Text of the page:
Mauyak, the 41-year-old beluga whale matriarch and one of the most popular animals at the Shedd Aquarium in Chicago, died over the weekend, the aquarium announced.
The whale, whose name means “soft snow” in the indigenous language of Inuit, arrived in Chicago in 1997 after coming from the Point Defiance Zoo and Aquarium in Tacoma, Washington. Born in 1981, Mauyak came to be part of Shedd’s beluga whale breeding program.
Since her arrival, she gave birth to four calves. Although she was relatively small for a whale at 11-feet long and 1,500 pounds, the aquarium said she was “large in impact,” as researchers tracking her pregnancies were able to use data to more accurately identify pregnant whales in the wild.
“She was a very independent whale, extremely playful and was an attentive mom to her calves,” Peggy Sloan, chief animal operations officer for Shedd, said in a statement. “The matriarch of our beluga pod, her passing is heartbreaking to everyone who loves beluga whales. And yet, we are so grateful for what we have learned by caring for her for over three decades – from helping field researchers better understand her species to inform wild populations and their management to their unique world of communication that includes squeals, trills, chirps and amazing mimicking abilities.”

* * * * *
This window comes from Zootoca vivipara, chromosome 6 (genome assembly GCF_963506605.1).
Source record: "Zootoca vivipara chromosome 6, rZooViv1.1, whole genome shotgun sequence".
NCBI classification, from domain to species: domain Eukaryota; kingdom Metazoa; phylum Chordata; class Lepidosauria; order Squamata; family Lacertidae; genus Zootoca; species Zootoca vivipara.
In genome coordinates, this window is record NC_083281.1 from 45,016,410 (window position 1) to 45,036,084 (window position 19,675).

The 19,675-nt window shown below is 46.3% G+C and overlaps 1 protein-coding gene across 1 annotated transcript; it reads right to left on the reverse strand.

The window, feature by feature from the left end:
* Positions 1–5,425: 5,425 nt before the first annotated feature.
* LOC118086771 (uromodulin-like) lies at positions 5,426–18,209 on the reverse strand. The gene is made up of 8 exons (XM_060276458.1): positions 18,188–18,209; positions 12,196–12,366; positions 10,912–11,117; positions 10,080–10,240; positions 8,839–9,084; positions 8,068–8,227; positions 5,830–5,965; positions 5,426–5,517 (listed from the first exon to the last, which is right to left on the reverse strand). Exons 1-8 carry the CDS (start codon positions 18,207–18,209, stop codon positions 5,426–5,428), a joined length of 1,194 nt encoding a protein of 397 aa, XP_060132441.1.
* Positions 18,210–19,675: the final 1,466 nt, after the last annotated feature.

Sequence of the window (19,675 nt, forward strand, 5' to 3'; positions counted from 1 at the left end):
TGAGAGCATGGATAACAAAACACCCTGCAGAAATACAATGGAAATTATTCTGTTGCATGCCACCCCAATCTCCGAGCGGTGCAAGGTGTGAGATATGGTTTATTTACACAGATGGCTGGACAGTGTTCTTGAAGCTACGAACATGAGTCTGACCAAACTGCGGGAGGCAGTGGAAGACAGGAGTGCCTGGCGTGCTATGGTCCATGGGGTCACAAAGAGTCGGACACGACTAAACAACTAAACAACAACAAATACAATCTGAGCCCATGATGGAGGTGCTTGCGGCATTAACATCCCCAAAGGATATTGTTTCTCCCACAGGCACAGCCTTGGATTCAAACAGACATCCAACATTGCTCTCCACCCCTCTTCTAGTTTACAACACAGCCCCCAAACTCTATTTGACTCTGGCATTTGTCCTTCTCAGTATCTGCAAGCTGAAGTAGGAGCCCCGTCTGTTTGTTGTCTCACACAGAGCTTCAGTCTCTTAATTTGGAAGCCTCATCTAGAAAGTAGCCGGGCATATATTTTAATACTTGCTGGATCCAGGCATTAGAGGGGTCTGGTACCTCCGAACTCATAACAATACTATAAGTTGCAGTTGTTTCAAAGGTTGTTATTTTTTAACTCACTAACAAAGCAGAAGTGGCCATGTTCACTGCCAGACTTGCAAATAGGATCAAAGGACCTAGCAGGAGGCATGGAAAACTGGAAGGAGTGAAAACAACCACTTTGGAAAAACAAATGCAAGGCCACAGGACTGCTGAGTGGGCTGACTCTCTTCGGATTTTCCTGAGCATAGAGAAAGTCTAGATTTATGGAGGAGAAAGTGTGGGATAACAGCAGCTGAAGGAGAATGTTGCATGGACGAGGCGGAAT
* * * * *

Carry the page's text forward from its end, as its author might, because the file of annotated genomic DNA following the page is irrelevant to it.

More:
More: Beluga whale that captured worldwide attention in France is euthanized after desperate rescue attempt
Freed: Beluga whale couple travels 6,000 miles to be freed at world’s first open-water sanctuary
What’s everyone talking about?: Sign up for our trending newsletter to get the latest news of the day
The aquarium said Mauyak was frequently seen spyhopping – when aquatic animals position themselves vertically at the water surface – and squirting water. She was easily recognizable among the other eight beluga whales at the zoo because of her dark gray streaks on her otherwise white sides, the aquarium said.
Beluga whales are known for their vocalizations, and Mauyak’s voice was “especially fine, deep foghorn,” the aquarium said.
“She quickly became, and remained throughout her long life, an incredible ambassador for beluga whales, touching the lives of millions of people who were able to look her in the eye, marvel at her beauty, and experience her one-of-a-kind characteristics,” said Shedd senior animal caretaker Megan Vens-Policky.
Found throughout the Arctic and sub-Arctic waters, beluga whales are near endangered species, the aquarium said. The species are vulnerable to many threat like pollution, habitat degradation, oil and gas exploration, disease, predation from killer whales and human disturbance, according to the National Oceanic and Atmospheric Administration.
National Geographic says the typical lifespan of a beluga whale is 35 to 50 years, but those in human care live around 30 to 35 years, the aquarium said. Pathologists from the University of Illinois Zoological Pathology Program performed a necropsy on Mauyak “to collect diagnostic samples to continue to gain insight into belugas.”
Follow Jordan Mendoza on Twitter: @jordan_mendoza5.